Stories that tug at the heart, conscience or personal motivations help move product, which is why bars and stores would be keen to carry them. We can expect more storytelling from rum brands to come our way, and rums shaped to align with those tales.
Santa Teresa 1796 Rum is available at select bars across Singapore and can be purchased from La Maison du Whisky at a recommended retail price of S$135.
Canerock Jamaican Spiced Rum
The history of spiced rum runs as far back as the origins of rum in the Caribbean itself. In the days of yore, Caribbean sailors and colonists were known to add spices and other botanicals to rum to improve flavour but also help preservation. But in modern times, flavoured rum take on new meaning particularly in the world of cocktails.
If you visit bars often enough you’d recognise some of them. There’s Malibu Rum, which is coconut flavoured, while Puerto Rico’s Don Q makes an entire range with different flavours including passionfruit, and of course, many spiced variants such as Captain Morgan Spiced Rum and Black Tears Rum.
One of the latest to be introduced in Singapore is Canerock Jamaican Spiced Rum. Produced by Maison Ferrand – which makes the Plantation range of rums including their stunningly popular Plantation Stiggins’ Fancy Pineapple Rum – Canerock blends aged rums from Jamaica’s Clarendon and Long Pond distilleries and then infuses that with a melange of adjuncts such as Madagascan vanilla, Caribbean coconuts, and Jamaican wild ginger. The result is a shockingly harmonious rum with woody sweetness of vanilla, fresh spicy bite of ginger, and a tropical creaminess from coconut. You’ll enjoy this lengthened with ginger ale or cola.
What other flavours will we see in rum? Only time will tell.
Canerock Jamaican Spiced Rum is available exclusively at retail from CS Fresh and Cold Storage in Singapore at a recommended retail price of S$99, as well as select bars across Singapore.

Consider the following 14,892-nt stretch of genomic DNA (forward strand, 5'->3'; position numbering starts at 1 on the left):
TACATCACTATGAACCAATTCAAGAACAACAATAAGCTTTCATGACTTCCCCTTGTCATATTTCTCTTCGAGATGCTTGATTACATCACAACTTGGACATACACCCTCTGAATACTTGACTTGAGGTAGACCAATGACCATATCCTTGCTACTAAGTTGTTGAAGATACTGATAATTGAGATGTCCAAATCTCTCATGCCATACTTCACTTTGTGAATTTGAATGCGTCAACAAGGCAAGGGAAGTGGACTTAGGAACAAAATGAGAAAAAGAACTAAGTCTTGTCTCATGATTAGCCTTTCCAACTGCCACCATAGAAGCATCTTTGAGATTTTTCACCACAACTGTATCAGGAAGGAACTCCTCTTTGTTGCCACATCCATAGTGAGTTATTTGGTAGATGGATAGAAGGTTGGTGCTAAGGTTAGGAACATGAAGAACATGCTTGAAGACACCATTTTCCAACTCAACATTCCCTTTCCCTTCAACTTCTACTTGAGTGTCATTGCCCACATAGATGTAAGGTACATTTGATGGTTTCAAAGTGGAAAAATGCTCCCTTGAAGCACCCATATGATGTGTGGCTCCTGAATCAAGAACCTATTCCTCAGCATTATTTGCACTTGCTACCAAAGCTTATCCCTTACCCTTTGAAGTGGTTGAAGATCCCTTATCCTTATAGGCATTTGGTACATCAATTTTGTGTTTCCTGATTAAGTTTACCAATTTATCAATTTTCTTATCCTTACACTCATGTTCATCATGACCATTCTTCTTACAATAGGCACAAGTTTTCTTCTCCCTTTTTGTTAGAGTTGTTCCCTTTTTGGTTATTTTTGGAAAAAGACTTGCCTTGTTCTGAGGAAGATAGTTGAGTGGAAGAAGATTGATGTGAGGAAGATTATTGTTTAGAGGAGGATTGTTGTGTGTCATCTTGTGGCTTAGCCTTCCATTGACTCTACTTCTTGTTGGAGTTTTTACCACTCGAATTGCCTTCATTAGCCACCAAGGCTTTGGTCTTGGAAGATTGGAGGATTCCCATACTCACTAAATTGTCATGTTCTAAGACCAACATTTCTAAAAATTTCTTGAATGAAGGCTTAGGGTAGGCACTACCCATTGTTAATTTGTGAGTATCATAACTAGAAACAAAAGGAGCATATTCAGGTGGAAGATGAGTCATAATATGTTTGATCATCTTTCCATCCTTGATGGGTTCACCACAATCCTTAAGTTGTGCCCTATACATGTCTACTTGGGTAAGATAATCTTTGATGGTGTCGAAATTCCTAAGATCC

Bago Founder’s Batch Rum
Then there is blending of rums across regions. While blending of rums sourced from across the Caribbean and Latin America is extremely common – possibly the most notable example being Plantation Rum – there is now a trend towards the blending of rums from around the world. In the past couple of years we saw the introduction of the likes of Equiano Rum, which combines rums of Barbados in the Caribbean and Mauritius in Africa, as well as House of Cane, putting together an ‘Asian-Caribbean Rum’ with cane spirit drawn from Dominican Republic, Jamaica, Panama, Venezuela, and Thailand.
The latest in this trend is Bago Founder’s Batch Rum. Specially concocted for Caribbean restaurant Lime House, Bago rum comprises of a blend of three different rums – a 23-year old solera aged rum from Thailand, unaged pot still Jamaican rum, and a 3- to 5-year old Caribbean rum that itself is predominantly blended with rums from Dominican Republic and Trinidad and Tobago.
In Bago’s case what you get here is a bouquet of tropical fruits like pineapple, coconut, banana on the nose, along with woody spice and grassy notes. On the palate you get much of the same, along with chocolate, licorice and some fresh funk from the white Jamaican rum.
Bago Founder’s Batch is excellent for making cocktails – particularly a Rum Old Fashioned or Planter’s Punch – but can also be enjoyed over ice with a squeeze of orange, or splashed with coconut water.
The advantage of blending is that it allows producers to create styles and combination of flavours outside the house style of individual distilleries. But blending across regions help create interest – and tells a story! – that can only add more diversity and fun into the world of rum.
You can find Bago Founder’s Batch Rum at Lime House, or purchase it direct from Spun Spirits at a recommended retail price of S$99.